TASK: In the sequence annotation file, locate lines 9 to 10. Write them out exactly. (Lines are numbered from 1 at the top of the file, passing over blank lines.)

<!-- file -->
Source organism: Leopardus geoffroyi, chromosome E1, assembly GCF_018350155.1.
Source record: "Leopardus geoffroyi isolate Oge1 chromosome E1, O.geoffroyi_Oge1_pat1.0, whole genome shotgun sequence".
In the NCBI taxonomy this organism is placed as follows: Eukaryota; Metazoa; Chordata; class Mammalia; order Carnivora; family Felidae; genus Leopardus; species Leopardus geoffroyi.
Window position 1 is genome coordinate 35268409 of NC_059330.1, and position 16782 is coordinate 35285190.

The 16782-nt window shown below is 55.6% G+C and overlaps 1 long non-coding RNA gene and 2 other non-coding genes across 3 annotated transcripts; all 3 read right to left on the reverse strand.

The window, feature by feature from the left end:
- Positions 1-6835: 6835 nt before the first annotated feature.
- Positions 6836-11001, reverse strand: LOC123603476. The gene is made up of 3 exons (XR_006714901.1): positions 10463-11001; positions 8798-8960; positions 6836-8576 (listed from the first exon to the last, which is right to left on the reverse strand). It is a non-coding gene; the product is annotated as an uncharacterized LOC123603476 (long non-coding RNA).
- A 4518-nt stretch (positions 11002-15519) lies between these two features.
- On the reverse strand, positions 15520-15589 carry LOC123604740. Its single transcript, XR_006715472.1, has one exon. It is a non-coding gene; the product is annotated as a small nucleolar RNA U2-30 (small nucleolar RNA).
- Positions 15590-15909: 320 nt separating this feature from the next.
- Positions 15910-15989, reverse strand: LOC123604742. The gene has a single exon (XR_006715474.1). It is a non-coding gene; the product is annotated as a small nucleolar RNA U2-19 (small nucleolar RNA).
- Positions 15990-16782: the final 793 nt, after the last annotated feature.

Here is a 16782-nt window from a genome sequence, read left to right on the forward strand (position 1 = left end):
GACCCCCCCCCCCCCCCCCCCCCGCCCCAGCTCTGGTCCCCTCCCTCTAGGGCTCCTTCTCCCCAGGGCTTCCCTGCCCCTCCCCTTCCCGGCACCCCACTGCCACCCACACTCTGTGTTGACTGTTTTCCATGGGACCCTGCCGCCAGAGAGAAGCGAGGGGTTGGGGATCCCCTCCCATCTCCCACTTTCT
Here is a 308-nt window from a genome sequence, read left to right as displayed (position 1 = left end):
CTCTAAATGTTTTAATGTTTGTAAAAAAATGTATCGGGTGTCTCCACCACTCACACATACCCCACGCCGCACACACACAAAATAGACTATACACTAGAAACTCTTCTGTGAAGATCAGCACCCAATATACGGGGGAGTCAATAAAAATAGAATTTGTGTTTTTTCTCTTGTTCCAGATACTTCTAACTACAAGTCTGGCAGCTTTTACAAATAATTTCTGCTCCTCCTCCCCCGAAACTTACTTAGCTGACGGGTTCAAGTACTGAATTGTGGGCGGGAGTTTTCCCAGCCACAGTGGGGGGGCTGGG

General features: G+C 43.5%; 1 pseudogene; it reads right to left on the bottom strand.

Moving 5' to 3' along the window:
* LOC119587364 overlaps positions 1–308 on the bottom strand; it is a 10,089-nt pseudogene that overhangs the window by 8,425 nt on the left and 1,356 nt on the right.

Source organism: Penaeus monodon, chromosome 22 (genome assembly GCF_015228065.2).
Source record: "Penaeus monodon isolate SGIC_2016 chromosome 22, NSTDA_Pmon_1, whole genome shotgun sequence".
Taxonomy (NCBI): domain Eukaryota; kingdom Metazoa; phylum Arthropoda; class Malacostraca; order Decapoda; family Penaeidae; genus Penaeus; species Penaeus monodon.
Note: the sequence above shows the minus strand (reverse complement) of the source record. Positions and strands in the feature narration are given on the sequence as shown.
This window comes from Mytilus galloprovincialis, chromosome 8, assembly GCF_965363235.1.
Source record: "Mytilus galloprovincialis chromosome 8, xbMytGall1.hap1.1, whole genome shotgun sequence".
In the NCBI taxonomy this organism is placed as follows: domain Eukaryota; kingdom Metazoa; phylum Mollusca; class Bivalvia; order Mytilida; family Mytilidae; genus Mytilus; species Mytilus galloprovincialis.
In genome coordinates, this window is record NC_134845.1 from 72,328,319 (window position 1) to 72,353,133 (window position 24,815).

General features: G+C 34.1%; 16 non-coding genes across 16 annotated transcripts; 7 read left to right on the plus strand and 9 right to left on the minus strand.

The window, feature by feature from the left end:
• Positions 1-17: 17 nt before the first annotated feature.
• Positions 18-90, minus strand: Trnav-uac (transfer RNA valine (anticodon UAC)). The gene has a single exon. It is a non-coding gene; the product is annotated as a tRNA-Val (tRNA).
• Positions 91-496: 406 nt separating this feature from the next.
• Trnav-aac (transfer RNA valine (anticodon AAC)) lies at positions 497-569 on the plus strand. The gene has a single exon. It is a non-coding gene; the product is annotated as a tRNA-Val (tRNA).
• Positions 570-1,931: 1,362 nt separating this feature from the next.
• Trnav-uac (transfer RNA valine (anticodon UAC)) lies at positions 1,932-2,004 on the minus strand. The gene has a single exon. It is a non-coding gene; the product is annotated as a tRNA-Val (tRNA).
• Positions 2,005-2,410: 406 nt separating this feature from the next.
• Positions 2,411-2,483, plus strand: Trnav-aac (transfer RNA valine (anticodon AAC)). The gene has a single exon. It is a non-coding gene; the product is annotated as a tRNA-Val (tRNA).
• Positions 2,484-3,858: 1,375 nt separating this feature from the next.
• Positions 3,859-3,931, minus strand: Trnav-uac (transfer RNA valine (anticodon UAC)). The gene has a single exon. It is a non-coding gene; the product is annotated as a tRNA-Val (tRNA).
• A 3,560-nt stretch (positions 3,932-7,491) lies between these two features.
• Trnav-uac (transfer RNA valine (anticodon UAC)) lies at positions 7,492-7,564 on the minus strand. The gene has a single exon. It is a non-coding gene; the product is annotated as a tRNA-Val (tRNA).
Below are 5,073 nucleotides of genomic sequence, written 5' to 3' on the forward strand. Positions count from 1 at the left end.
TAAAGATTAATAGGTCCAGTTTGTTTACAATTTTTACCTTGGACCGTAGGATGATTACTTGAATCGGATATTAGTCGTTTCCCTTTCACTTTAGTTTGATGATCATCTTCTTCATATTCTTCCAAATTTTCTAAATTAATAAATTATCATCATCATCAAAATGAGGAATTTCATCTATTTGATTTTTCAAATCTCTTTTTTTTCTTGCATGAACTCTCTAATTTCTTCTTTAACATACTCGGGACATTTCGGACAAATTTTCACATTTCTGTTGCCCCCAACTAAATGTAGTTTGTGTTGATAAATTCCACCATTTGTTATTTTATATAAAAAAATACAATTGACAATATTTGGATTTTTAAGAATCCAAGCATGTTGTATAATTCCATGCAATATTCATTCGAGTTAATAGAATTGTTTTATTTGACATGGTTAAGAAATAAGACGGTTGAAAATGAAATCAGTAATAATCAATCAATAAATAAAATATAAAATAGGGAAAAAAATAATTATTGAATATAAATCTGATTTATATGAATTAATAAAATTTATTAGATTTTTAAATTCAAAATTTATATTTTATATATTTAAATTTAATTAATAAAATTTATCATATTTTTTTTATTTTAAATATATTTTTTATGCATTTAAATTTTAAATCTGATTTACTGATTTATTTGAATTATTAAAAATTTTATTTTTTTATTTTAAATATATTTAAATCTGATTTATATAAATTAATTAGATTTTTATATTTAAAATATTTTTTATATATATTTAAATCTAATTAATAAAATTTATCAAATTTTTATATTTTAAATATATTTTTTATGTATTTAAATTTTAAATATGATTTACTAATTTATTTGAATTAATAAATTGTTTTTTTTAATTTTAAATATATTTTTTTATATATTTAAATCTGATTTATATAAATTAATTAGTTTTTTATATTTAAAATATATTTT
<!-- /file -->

- A 4518-nt stretch (positions 11002-15519) lies between these two features.
- On the reverse strand, positions 15520-15589 carry LOC123604740. Its single transcript, XR_006715472.1, has one exon. It is a non-coding gene; the product is annotated as a small nucleolar RNA U2-30 (small nucleolar RNA).